People with ADHD and substance dependence rarely respond as they should to ADHD medication. A randomised study from Karolinska Institutet now shows that it is possible to obtain the desired efficacy by administering the drug ...

Adult ADHD undertreated despite effective interventions

October 7, 2013
Up to two-thirds of children with attention deficit/hyperactivity disorder (ADHD) find their disorder persists into adulthood yet only a small proportion of adults ever receive a formal diagnosis and treatment, research suggests.

CDC: More than one in 10 kids diagnosed with ADHD

November 26, 2013
(HealthDay)—More than one in 10 children and adolescents are diagnosed with attention-deficit/hyperactivity disorder (ADHD), an increase of 42 percent in less than a decade, according to a study published online Nov. 25 ...

Brain imaging shows how prolonged treatment of a behavioral disorder restores a normal response to rewards

June 28, 2013
Attention-deficit/hyperactivity disorder (ADHD) is characterized by abnormal behavioral traits such as inattention, impulsivity and hyperactivity. It is also associated with impaired processing of reward in the brain, meaning ...

Recovery from childhood ADHD may depend on the pattern of brain development

October 15, 2013
Some people grow out of their childhood attention-deficit/hyperactivity disorder (ADHD) and some don't. In fact, around 50% of individuals diagnosed as children continue to suffer from ADHD as adults.

Recommended for you

ADHD medication tied to lower risk for alcohol, drug abuse in teens and adults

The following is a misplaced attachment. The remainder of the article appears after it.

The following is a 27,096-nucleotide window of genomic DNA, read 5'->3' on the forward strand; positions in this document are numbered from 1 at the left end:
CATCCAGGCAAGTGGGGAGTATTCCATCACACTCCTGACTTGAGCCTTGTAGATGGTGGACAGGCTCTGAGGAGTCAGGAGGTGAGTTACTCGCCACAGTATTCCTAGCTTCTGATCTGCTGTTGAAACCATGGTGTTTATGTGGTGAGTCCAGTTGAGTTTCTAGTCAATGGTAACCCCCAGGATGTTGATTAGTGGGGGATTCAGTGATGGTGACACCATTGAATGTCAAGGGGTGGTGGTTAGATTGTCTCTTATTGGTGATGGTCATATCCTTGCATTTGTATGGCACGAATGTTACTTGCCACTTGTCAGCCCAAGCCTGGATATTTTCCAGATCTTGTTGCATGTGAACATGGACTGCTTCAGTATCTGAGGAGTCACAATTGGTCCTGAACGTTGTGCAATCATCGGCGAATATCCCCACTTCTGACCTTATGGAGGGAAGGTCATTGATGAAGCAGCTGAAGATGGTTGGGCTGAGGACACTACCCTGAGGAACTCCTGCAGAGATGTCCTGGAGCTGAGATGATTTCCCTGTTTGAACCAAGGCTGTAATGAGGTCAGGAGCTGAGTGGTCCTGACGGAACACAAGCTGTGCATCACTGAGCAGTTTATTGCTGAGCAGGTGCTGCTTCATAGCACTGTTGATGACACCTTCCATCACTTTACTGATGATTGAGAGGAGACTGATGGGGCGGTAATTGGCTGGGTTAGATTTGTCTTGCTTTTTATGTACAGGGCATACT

July 13, 2017
The use of medication to treat attention deficient hyperactivity disorder is linked to significantly lower risk for substance use problems in adolescents and adults with ADHD, according to a study led by researchers at Indiana ...

Video game promotes better attention skills in some children with sensory processing dysfunction

April 6, 2017
A video game under development as a medical device boosts attention in some children with sensory processing dysfunction, or SPD, a condition that can make the sound of a vacuum, or contact with a clothing tag intolerable ...

Children with ADHD often live in chaotic households

March 9, 2017
Researchers often observe inadequate parenting, a negative emotional climate and household chaos in families of children with ADHD. A research group at Goethe University Frankfurt and the universities of Bremen, Heidelberg, ...

ADHD a 'brain disorder', not just bad behaviour: study

February 16, 2017
People with ADHD have slightly smaller brains than those without the condition, according to a study released Thursday which insisted it is a physical disorder and not just bad behaviour.

Could the 'Mediterranean' diet help prevent ADHD?

January 30, 2017
(HealthDay)—Kids who follow a Mediterranean diet—high in fruits, vegetables and "good" fats—may be less likely to have attention deficit hyperactivity disorder (ADHD), a small study suggests.

Data scientists find causal relation in characteristics of ADHD

December 2, 2016
Hyperactivity seems to be the result of not being able to focus one's attention rather than the other way around. This was proposed in an article in PLOS ONE, written by researchers at Radboud university medical center and ...

0 comments

Please sign in to add a comment. Registration is free, and takes less than a minute. Read more

Click here to reset your password.
Sign in to get notified via email when new comments are made.